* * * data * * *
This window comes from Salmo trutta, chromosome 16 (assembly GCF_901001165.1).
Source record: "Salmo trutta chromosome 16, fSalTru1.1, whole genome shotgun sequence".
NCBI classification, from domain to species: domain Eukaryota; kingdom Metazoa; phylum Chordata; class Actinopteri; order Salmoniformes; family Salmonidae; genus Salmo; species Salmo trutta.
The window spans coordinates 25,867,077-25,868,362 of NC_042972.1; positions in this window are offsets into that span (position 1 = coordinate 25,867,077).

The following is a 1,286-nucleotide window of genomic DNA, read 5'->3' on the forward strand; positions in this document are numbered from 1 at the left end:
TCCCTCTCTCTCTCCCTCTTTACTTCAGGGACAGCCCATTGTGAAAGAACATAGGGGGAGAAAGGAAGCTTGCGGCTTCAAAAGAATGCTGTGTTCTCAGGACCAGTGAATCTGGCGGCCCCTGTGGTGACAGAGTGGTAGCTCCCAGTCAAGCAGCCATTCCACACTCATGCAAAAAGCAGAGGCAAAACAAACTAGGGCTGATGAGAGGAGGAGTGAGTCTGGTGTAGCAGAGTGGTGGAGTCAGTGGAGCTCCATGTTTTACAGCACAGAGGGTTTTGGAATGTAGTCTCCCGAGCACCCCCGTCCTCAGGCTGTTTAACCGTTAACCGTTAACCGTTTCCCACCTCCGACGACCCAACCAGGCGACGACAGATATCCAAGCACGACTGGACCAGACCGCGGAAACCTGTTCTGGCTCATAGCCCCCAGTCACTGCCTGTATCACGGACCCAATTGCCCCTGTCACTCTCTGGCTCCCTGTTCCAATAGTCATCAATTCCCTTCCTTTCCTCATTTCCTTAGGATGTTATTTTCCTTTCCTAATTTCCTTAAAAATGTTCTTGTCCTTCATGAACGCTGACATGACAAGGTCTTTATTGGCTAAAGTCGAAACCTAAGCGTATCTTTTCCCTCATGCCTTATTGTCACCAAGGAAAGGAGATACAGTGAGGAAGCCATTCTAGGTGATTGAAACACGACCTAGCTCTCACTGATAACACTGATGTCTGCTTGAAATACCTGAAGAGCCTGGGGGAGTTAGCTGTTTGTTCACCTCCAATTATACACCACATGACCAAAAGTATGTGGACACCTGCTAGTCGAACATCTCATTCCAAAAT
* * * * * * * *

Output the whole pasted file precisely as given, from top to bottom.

This window comes from Salmo trutta, chromosome 16 (assembly GCF_901001165.1).
Source record: "Salmo trutta chromosome 16, fSalTru1.1, whole genome shotgun sequence".
NCBI classification, from domain to species: domain Eukaryota; kingdom Metazoa; phylum Chordata; class Actinopteri; order Salmoniformes; family Salmonidae; genus Salmo; species Salmo trutta.
The window spans coordinates 25,867,077-25,868,362 of NC_042972.1; positions in this window are offsets into that span (position 1 = coordinate 25,867,077).

The following is a 1,286-nucleotide window of genomic DNA, read 5'->3' on the forward strand; positions in this document are numbered from 1 at the left end:
TCCCTCTCTCTCTCCCTCTTTACTTCAGGGACAGCCCATTGTGAAAGAACATAGGGGGAGAAAGGAAGCTTGCGGCTTCAAAAGAATGCTGTGTTCTCAGGACCAGTGAATCTGGCGGCCCCTGTGGTGACAGAGTGGTAGCTCCCAGTCAAGCAGCCATTCCACACTCATGCAAAAAGCAGAGGCAAAACAAACTAGGGCTGATGAGAGGAGGAGTGAGTCTGGTGTAGCAGAGTGGTGGAGTCAGTGGAGCTCCATGTTTTACAGCACAGAGGGTTTTGGAATGTAGTCTCCCGAGCACCCCCGTCCTCAGGCTGTTTAACCGTTAACCGTTAACCGTTTCCCACCTCCGACGACCCAACCAGGCGACGACAGATATCCAAGCACGACTGGACCAGACCGCGGAAACCTGTTCTGGCTCATAGCCCCCAGTCACTGCCTGTATCACGGACCCAATTGCCCCTGTCACTCTCTGGCTCCCTGTTCCAATAGTCATCAATTCCCTTCCTTTCCTCATTTCCTTAGGATGTTATTTTCCTTTCCTAATTTCCTTAAAAATGTTCTTGTCCTTCATGAACGCTGACATGACAAGGTCTTTATTGGCTAAAGTCGAAACCTAAGCGTATCTTTTCCCTCATGCCTTATTGTCACCAAGGAAAGGAGATACAGTGAGGAAGCCATTCTAGGTGATTGAAACACGACCTAGCTCTCACTGATAACACTGATGTCTGCTTGAAATACCTGAAGAGCCTGGGGGAGTTAGCTGTTTGTTCACCTCCAATTATACACCACATGACCAAAAGTATGTGGACACCTGCTAGTCGAACATCTCATTCCAAAAT